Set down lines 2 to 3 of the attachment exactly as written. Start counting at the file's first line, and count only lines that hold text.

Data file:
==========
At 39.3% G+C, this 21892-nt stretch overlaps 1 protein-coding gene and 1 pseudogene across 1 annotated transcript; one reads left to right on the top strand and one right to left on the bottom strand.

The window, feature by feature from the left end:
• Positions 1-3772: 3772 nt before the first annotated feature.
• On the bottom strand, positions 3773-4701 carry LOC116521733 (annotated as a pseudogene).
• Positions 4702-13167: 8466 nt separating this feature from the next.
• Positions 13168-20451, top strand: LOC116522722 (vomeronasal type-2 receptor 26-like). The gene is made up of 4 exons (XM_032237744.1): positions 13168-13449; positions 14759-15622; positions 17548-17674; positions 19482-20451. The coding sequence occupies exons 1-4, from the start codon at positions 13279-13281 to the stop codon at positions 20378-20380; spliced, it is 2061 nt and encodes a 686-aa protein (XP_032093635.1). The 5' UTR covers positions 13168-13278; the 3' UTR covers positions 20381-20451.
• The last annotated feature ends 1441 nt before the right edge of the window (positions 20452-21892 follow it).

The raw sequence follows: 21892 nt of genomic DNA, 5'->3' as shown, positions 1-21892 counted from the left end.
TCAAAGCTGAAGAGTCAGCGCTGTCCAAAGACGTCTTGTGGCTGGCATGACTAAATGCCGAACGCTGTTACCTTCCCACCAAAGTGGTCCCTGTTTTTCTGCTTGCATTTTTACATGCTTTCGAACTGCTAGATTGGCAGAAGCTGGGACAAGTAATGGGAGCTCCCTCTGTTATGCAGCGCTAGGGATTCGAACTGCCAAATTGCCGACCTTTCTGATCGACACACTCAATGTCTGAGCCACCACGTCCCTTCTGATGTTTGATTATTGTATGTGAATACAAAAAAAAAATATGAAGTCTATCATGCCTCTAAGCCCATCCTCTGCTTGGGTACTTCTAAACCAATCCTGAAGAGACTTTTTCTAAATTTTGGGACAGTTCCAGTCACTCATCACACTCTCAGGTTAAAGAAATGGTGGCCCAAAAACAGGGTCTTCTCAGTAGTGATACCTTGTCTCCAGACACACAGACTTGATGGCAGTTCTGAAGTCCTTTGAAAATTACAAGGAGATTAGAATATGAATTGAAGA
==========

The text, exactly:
The window, feature by feature from the left end:
• Positions 1-3772: 3772 nt before the first annotated feature.